Then he addressed the issue pertaining to the fact that ‘ what would happen when between the intervening time period that a new president assumes office and the new cabinet gets appointed’.

Suren Fernando said in such situations the president could not exercise executive powers of ministries because this is a time where subjects and areas have not been assigned to the ministries. But, he said that this situation will not render the president powerless. He was of the view that the president had the power to act under the public security ordinance if some urgent decisions have to be made in a disastrous situation. ‘ So there is no chaotic situation between this time. It is very clear and unambiguous that the president should first appoint a cabinet, and exercise his executive powers accordingly’ he said. Therefore he said in order to claim to be a minister by then-president, he first should have appointed the cabinet as per Article 44(1).

Despite these arguments which were based on one aspect whether this impugned citizenship certificate is valid or not, Romesh de Silva PC and Gamini Marapana PC brought up several preliminary objections against the maintainability of the petition.

They said the petition is a mala fide application filed on pure political vengeance and it should be dismissed straight away as there is no right to invoke writ jurisdiction on technicality according to the decided law. Romesh de Silva PC made these remarks pointing out several factors which are relating to the petition.

Mr. De Silva said if the president could not sign the dual citizenship certificate in 2005, it was not only Gotabaya Rajapaksa who would get affected by this matter. He said there were 21 other individuals whose citizenship certificates were granted on that day (November 21, 2005). ‘Now what about their stance on this issue? Will those 21 individuals be rendered stateless too?’ he asked.

“Secretary of the Defense Ministry can only be held by a citizen in this country. And my client has been a citizen for almost fifteen years. And the petitioners suddenly come to court to dispute about his citizenship merely on the ground of a technicality now. Writ applications cannot be invoked on a technicality so this application should be dismissed straight away as per law”, he said. He also said that the writ jurisdiction should be exercised based on the concept of equity and therefore this petition should be dismissed.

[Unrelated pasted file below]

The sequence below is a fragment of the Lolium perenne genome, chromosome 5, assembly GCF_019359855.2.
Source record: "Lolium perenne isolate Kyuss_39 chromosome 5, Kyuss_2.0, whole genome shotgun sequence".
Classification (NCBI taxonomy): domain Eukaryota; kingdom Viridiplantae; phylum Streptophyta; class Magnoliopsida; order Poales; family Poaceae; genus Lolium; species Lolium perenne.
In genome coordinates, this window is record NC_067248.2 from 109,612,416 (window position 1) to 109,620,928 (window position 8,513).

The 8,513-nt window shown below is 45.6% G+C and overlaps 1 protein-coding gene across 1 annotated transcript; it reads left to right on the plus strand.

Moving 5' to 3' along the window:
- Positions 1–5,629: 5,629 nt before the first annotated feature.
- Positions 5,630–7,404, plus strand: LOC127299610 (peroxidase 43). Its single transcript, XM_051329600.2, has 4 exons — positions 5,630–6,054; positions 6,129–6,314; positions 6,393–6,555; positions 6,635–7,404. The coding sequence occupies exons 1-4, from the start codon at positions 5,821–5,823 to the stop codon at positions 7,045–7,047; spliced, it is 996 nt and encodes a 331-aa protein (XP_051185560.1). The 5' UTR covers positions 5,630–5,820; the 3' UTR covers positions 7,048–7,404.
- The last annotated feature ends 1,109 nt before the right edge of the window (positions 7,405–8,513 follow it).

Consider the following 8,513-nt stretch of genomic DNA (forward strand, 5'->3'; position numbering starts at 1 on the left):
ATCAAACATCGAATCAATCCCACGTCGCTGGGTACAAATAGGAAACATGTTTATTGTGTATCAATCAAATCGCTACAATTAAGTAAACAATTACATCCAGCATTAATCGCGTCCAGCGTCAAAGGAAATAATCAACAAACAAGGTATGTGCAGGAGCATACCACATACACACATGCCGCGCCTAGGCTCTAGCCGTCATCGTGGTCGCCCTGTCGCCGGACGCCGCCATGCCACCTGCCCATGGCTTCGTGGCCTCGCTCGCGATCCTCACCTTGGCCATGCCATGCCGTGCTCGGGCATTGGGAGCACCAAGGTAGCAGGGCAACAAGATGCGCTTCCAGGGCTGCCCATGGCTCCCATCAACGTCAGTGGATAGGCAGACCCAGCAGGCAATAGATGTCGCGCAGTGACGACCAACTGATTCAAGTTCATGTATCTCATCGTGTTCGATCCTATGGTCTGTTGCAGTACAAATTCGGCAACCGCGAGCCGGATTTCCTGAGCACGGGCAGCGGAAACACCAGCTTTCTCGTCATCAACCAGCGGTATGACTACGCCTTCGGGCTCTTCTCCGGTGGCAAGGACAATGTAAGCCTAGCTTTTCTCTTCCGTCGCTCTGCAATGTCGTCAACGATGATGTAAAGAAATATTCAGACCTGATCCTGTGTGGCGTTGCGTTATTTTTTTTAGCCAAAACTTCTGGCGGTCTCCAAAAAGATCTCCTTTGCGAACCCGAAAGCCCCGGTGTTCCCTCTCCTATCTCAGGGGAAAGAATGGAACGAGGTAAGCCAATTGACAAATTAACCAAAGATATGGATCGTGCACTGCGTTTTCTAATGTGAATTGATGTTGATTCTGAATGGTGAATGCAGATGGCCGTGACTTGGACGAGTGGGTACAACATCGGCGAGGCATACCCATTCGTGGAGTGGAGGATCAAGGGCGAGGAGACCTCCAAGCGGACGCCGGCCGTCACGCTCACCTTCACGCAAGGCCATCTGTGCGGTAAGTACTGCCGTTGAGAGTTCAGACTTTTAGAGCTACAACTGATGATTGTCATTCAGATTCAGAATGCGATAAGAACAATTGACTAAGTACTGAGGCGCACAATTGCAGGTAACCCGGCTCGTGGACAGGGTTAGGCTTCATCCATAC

He also pointed out that the SLPP and 21 other persons whose rights are adversely affected by this petition have not been named as necessary parties and therefore it is flawed in law.

Mr. De Silva further explained about the alleged intention of the petitioners by referring to certain parts of the writ petition.

“On the caption of this writ application, it is mentioned Minister of Home Affairs as ‘Honourable Minister’, but the sixth respondent, the former president of this country was cited as only Mr. Mahinda Rajapaksa”, Romesh de Silva argued. He said that it reflects the clear mala fide intention of the petitioners.

However, at the onset of today’s argument, Counsel Suren Fernando appearing for the petitioners addressed the court on the fact concerning the naming of former president Mahinda Rajapaksa in the petition as Minister.

He said it was an oversight and he takes the responsibility as the counsel but not a fault of the petitioners. He said that he has already apologised to the respondent’s counsel about the oversight which happened due to quick drafting of the petition.

However, Romesh de Silva PC and Gamini Marapana PC stressed that even though the apology could be accepted, the defect of the petition for citing the then president in person could not be avoided. And they said that the assumption of mala fide intention of the petitioners also should not be set aside.

Gamini Marapana PC also said that this petition should be dismissed straight away as this petition was filed to insult the respondents because in the petition it stated that then-President had done fraud in signing the citizenship certificate. ‘How can it be a fraud. Everyone admitted that then-president was duly elected and then signed those certificates for several persons as a minister. So what is the fraud in it even if he had not possessed the power to do so?’ he asked. He also said that it was a serious defect in the petition to accuse respondents of fraud for something which is not a fraud. ‘In such instances, if that accusation is found to be meaningless the whole petition should not be maintained,’ he said.

Romesh de Silva PC with Palitha Kumarasinghe PC,Ali Sabry PC , Sugath Caldera , Ruwantha Coorey, Harith De Mel and Namik Nafath instructed by Sanath Wijewardene appeared for Gotabhaya Rajapakse.
Gamini Marapana PC, and Naveen Marapana PC appeared for former President Mahinda Rajapaksa.

Courtesy:Daily Mirror